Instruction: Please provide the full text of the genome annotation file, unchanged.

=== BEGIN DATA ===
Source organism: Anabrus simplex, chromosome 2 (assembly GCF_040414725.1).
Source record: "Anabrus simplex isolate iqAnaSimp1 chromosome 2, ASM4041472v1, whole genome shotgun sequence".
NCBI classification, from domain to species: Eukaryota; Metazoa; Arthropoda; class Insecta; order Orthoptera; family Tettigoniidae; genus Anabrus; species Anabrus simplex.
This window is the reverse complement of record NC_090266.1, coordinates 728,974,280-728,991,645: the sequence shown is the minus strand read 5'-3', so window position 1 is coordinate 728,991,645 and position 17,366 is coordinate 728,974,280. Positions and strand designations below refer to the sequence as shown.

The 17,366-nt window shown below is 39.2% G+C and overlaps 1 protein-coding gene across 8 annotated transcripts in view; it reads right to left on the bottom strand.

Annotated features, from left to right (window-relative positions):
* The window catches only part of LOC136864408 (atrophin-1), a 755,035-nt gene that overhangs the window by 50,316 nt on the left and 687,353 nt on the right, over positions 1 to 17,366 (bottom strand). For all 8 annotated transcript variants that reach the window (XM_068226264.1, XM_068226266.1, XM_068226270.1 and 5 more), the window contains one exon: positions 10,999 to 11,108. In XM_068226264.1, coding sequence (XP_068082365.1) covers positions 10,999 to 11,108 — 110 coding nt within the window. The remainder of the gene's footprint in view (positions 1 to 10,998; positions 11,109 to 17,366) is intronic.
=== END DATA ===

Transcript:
Source organism: Anabrus simplex, chromosome 2 (assembly GCF_040414725.1).
Source record: "Anabrus simplex isolate iqAnaSimp1 chromosome 2, ASM4041472v1, whole genome shotgun sequence".
NCBI classification, from domain to species: Eukaryota; Metazoa; Arthropoda; class Insecta; order Orthoptera; family Tettigoniidae; genus Anabrus; species Anabrus simplex.
This window is the reverse complement of record NC_090266.1, coordinates 728,974,280-728,991,645: the sequence shown is the minus strand read 5'-3', so window position 1 is coordinate 728,991,645 and position 17,366 is coordinate 728,974,280. Positions and strand designations below refer to the sequence as shown.

The 17,366-nt window shown below is 39.2% G+C and overlaps 1 protein-coding gene across 8 annotated transcripts in view; it reads right to left on the bottom strand.

Annotated features, from left to right (window-relative positions):
* The window catches only part of LOC136864408 (atrophin-1), a 755,035-nt gene that overhangs the window by 50,316 nt on the left and 687,353 nt on the right, over positions 1 to 17,366 (bottom strand). For all 8 annotated transcript variants that reach the window (XM_068226264.1, XM_068226266.1, XM_068226270.1 and 5 more), the window contains one exon: positions 10,999 to 11,108. In XM_068226264.1, coding sequence (XP_068082365.1) covers positions 10,999 to 11,108 — 110 coding nt within the window. The remainder of the gene's footprint in view (positions 1 to 10,998; positions 11,109 to 17,366) is intronic.